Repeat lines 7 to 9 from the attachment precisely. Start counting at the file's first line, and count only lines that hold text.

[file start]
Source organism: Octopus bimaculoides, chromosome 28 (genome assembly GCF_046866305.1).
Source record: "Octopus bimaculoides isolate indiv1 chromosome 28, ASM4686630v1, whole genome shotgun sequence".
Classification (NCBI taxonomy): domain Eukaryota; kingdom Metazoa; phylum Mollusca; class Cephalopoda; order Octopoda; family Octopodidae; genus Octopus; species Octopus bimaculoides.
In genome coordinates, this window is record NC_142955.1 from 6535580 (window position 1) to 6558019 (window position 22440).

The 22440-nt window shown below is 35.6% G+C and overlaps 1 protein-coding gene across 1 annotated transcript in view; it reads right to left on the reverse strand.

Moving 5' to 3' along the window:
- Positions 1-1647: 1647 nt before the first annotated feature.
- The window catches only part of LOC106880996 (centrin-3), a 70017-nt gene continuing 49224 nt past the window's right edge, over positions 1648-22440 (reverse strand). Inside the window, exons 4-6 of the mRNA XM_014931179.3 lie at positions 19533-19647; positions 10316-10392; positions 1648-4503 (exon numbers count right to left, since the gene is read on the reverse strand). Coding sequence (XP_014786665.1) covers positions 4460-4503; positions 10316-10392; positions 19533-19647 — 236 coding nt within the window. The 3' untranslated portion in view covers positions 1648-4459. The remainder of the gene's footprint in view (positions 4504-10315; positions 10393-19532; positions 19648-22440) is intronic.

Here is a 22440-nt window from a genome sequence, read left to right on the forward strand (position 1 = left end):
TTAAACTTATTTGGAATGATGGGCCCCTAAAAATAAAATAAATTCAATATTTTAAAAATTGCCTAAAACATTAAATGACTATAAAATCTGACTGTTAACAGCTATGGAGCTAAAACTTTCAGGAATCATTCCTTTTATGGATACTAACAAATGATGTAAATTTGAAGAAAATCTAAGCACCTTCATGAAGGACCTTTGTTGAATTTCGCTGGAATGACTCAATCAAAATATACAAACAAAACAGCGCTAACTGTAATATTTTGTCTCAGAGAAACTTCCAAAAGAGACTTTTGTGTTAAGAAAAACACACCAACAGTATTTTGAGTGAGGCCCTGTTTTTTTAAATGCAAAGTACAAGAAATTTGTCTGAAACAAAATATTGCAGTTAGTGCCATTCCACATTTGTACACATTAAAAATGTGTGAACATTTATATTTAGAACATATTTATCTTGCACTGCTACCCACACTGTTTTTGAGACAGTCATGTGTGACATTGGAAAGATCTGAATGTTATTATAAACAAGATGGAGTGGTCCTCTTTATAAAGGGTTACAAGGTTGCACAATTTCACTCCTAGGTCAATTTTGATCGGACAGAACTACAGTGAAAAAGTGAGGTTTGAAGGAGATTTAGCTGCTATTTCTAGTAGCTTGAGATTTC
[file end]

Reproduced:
- Positions 1-1647: 1647 nt before the first annotated feature.
- The window catches only part of LOC106880996 (centrin-3), a 70017-nt gene continuing 49224 nt past the window's right edge, over positions 1648-22440 (reverse strand). Inside the window, exons 4-6 of the mRNA XM_014931179.3 lie at positions 19533-19647; positions 10316-10392; positions 1648-4503 (exon numbers count right to left, since the gene is read on the reverse strand). Coding sequence (XP_014786665.1) covers positions 4460-4503; positions 10316-10392; positions 19533-19647 — 236 coding nt within the window. The 3' untranslated portion in view covers positions 1648-4459. The remainder of the gene's footprint in view (positions 4504-10315; positions 10393-19532; positions 19648-22440) is intronic.

Here is a 22440-nt window from a genome sequence, read left to right on the forward strand (position 1 = left end):